Tomatoes are perfect for growing in pots on a sunny patio.
Choose a bush variety, as these stay compact without the need for a tall support – and you don’t have to pinch out the side shoots. We used ‘Losetto’, which is also resistant to tomato blight.
Basil isn’t just the perfect pairing for tomatoes in the kitchen, it also relishes the same growing conditions. Adding edible flowers, such as zingy orange calendulas, peps up the colour and attracts pollinating insects for bigger crops of tomatoes.
If you have a greenhouse, take a look at this video on growing tomatoes and basil together under glass.
Find out how to plant up this tomato, basil and calendula pot in this step by step guide.
You Will Need
- Cherry tomato plant e.g. 'Tumbling Tom' or 'Gartenperle'
- Calendula (6)
- Basil plant (6)
- Wide terracotta pot, 30cm
- Multi-purpose, peat-free compost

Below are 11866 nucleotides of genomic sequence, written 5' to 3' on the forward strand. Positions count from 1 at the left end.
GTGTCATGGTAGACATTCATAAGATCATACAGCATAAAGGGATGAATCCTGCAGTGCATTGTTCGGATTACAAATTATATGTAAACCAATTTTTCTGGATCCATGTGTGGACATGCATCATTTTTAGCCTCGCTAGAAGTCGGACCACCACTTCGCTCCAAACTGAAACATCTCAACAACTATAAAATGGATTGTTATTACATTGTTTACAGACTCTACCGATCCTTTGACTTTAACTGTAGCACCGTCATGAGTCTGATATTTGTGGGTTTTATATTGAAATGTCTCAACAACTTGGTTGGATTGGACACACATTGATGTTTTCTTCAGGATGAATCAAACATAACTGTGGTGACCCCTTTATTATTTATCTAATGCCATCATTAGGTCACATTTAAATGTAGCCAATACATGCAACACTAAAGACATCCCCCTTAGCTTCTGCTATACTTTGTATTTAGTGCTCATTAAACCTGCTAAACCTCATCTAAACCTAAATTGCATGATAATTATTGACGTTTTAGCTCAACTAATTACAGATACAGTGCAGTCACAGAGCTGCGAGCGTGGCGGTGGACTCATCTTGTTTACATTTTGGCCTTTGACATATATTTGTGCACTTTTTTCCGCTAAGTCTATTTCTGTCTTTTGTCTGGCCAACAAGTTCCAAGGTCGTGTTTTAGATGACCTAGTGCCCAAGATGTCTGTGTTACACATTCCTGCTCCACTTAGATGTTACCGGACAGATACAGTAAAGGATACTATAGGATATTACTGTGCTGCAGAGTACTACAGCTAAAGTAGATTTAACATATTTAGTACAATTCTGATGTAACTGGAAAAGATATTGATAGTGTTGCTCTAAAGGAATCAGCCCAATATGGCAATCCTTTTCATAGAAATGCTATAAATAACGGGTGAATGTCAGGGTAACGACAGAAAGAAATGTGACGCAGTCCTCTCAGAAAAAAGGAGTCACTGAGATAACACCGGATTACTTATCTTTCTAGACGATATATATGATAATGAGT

- Slow-release fertiliser
- Water-retaining granules
Multi-purpose compost is ideal for leafy and fruiting veg, but even the best multi-purpose compost will have run dry of nutrients after about six weeks. Stir in slow-release fertiliser as per pack instructions.
Veg are thirsty plants, so water-retaining granules are useful to add. They act like a sponge, absorbing water then releasing it gradually. You won’t have to water as often, and your plants will stay healthier too.
The bigger the pot, the happier the plants. Place large pots in their final position before you fill them, as they’ll likely be too heavy to move once full of plants and damp compost.
You only need one tomato plant for this display, so buy it ready-grown – it’s inexpensive and saves raising lots of seedlings you don’t need. Place it in the middle as the star of the display.
You can also buy calendula and purple basil as ready-raised plug plants, or sow into modules and transplant the seedlings. Tuck basil in around the tomato, with calendula as a pretty outer edging.
Water well and start feeding with liquid tomato feed as soon as the tomato starts to flower. Keep a watchful eye out for aphids and slugs, disposing of both on sight.
Short of time?
If you’re short of time but still want to grow your own, consider an automated irrigation systems to make watering easier. They allow water to drip slowly onto the plants’ roots, often as part of a timer system.